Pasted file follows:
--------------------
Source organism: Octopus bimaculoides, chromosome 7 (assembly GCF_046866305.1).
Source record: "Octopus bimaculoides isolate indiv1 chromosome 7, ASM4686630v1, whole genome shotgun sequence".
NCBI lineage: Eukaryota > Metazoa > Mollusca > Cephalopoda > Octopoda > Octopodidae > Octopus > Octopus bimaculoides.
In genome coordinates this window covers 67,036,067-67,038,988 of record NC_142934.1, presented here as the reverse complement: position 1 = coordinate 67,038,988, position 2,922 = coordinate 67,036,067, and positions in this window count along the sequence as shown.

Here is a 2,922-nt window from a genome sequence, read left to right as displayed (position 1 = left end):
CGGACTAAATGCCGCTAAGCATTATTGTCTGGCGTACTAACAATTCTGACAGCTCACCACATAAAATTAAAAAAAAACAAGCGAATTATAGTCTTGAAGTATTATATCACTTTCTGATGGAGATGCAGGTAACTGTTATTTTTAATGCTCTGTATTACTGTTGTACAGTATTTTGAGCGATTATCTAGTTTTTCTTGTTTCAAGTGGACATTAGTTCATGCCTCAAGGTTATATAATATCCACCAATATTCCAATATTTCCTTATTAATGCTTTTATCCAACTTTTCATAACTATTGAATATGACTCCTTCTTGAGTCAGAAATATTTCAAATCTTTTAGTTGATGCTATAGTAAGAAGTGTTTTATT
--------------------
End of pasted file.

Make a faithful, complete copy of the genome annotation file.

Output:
Source organism: Octopus bimaculoides, chromosome 7 (assembly GCF_046866305.1).
Source record: "Octopus bimaculoides isolate indiv1 chromosome 7, ASM4686630v1, whole genome shotgun sequence".
NCBI lineage: Eukaryota > Metazoa > Mollusca > Cephalopoda > Octopoda > Octopodidae > Octopus > Octopus bimaculoides.
In genome coordinates this window covers 67,036,067-67,038,988 of record NC_142934.1, presented here as the reverse complement: position 1 = coordinate 67,038,988, position 2,922 = coordinate 67,036,067, and positions in this window count along the sequence as shown.

Here is a 2,922-nt window from a genome sequence, read left to right as displayed (position 1 = left end):
CGGACTAAATGCCGCTAAGCATTATTGTCTGGCGTACTAACAATTCTGACAGCTCACCACATAAAATTAAAAAAAAACAAGCGAATTATAGTCTTGAAGTATTATATCACTTTCTGATGGAGATGCAGGTAACTGTTATTTTTAATGCTCTGTATTACTGTTGTACAGTATTTTGAGCGATTATCTAGTTTTTCTTGTTTCAAGTGGACATTAGTTCATGCCTCAAGGTTATATAATATCCACCAATATTCCAATATTTCCTTATTAATGCTTTTATCCAACTTTTCATAACTATTGAATATGACTCCTTCTTGAGTCAGAAATATTTCAAATCTTTTAGTTGATGCTATAGTAAGAAGTGTTTTATT